But on the whole, Kahn sounded like an industry apologist, rather than a public health official.

Kahn says the type 2 diabetes problem in the United States is being driven by obesity.

And weight is simply a function of the calories in and calories out.

It doesn't matter whether the calories are sugar, or protein or carbohydrates.

We asked Kahn whether he thought it was appropriate to do as some states have done and impose a tax on soda.

Kahn said he didn't think it was fair to single out soda. Why not tax donuts? Or candy? Or just tax overweight people?

Kahn said that there was no evidence that sugar or sugared sodas were driving the obesity problem. (The interview was conducted just before the Journal of Pediatrics released its findings, but according to the Center for Science in the Public Interest, several previous studies have linked drinking sodas to weight gain. Duh.)

We asked Kahn whether he thought it was appropriate to restrict access to junk food.

He said that restricting access to junk food wouldn't work.

We asked him why then the ADA was supporting legislation introduced by Senator Edward Kennedy (D-Massachusetts) that would restrict access to junk food via vending machines to school children.

"Because there is little to be lost and potentially some to be gained by limiting the foods sold in vending machines," Kahn said.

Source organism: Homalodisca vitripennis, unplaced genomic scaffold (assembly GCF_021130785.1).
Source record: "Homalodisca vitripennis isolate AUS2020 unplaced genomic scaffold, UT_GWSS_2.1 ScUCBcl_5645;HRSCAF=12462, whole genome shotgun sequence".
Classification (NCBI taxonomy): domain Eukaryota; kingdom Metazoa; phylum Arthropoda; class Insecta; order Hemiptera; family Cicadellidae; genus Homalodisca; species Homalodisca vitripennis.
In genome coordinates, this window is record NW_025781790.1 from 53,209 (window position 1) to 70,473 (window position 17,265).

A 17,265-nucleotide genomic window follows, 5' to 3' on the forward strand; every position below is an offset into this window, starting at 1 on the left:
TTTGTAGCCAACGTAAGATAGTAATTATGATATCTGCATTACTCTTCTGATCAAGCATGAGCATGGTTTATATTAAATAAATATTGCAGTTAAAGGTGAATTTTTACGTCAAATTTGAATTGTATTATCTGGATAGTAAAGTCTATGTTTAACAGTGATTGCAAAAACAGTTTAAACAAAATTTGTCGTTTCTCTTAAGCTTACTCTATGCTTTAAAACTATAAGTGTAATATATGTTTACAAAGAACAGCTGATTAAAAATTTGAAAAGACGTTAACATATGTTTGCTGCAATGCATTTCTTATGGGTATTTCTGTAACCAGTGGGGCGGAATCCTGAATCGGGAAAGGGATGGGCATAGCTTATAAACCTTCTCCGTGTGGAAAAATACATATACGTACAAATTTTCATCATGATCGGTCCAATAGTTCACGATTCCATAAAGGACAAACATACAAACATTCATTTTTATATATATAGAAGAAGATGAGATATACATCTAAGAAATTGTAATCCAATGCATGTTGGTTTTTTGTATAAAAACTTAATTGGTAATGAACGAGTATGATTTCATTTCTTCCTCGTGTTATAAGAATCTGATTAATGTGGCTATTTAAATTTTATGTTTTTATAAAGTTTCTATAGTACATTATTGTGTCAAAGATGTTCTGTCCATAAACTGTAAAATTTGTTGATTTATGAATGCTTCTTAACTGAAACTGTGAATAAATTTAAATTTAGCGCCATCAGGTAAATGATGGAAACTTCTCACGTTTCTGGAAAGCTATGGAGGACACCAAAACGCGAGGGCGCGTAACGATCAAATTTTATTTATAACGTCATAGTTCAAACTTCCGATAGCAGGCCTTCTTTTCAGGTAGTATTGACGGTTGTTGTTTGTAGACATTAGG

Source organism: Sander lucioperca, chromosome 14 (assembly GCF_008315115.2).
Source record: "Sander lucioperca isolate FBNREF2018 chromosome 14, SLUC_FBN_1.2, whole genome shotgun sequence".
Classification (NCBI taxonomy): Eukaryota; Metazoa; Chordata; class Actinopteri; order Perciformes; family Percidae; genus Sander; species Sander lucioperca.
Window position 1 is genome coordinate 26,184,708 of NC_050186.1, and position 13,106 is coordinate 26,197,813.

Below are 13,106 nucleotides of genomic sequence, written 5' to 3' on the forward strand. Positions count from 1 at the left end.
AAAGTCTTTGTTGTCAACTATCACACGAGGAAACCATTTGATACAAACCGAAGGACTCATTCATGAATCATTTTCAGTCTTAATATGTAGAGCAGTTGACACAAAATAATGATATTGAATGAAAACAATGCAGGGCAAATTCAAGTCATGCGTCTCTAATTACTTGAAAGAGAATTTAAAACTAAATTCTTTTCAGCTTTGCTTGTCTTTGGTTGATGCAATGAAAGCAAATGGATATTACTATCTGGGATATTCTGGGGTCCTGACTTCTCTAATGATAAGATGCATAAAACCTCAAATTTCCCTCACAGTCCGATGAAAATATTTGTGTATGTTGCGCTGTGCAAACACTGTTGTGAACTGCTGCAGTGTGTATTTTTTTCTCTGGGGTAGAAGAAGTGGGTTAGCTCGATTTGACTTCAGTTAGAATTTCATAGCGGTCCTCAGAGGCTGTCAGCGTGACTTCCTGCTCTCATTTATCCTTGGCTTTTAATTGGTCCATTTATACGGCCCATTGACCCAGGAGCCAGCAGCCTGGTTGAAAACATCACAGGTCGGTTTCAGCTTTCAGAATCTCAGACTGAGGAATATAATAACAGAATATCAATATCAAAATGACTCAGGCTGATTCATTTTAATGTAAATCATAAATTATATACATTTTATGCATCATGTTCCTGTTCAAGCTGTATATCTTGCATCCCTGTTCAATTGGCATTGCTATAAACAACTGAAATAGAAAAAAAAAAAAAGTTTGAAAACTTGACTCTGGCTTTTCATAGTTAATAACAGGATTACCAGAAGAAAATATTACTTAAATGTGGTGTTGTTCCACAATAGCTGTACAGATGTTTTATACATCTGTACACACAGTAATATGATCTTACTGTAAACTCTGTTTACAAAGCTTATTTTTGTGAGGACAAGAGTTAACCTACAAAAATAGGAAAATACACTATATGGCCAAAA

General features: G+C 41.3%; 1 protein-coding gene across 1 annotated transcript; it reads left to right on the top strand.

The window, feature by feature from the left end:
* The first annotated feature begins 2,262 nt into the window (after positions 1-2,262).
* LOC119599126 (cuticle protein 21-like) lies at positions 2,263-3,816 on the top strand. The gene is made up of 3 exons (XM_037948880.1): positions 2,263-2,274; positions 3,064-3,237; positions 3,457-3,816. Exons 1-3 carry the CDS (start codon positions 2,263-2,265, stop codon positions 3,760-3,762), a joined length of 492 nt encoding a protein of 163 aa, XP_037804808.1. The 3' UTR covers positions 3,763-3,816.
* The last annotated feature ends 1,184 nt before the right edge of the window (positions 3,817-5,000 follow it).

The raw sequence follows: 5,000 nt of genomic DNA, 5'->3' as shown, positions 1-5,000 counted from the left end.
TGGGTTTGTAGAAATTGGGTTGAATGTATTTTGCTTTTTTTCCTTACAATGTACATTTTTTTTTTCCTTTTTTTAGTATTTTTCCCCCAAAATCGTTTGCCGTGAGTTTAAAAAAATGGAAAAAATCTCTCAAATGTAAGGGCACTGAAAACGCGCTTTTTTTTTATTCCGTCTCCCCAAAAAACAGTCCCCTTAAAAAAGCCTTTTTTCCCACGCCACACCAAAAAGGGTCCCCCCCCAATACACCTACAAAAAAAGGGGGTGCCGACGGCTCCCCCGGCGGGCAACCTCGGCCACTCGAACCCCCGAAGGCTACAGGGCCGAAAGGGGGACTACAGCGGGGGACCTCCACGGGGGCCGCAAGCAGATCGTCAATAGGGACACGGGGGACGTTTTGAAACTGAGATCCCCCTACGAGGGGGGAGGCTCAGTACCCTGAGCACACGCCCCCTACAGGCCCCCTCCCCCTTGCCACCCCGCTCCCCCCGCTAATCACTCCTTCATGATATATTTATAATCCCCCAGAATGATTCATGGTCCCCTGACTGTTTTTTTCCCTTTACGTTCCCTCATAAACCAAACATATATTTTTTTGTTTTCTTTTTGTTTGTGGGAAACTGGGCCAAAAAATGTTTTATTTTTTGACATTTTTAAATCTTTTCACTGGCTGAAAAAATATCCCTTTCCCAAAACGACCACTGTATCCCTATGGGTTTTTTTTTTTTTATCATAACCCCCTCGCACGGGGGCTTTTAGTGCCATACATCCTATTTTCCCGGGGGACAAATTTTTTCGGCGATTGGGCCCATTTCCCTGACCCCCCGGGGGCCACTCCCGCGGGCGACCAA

And what is to be lost by taxing soda?

He defended taking money from Cadbury -- he had to be reminded that it was a candy company -- saying that Cadbury was only allowed to use the ADA label on its diet drinks. And that the money would be used for educational programs to encourage people to exercise more.

And it's not just Cadbury Schweppes.

The ADA takes big money from a wide range of drug and food companies.

The food companies include Cadbury, Kraft Foods, J.M. Smucker Company, General Mills, Inc., and H.J. Heinz Company.

Of course, the ADA is not alone.

A doctor friend of ours, Dr. Matt Hahn, who runs a community health center in Hancock, Maryland, recently received a carton of 100 samples of Kellogg's Smart Start cereal.

The carton was accompanied by a letter from Michael McBurney, who was identified as senior director of nutrition and regulatory affairs.

But since his name and signature were placed directly over the name "American Heart Association" -- Dr. Hahn thought that McBurney was with the Heart Association.

McBurney is actually with Kellogg's.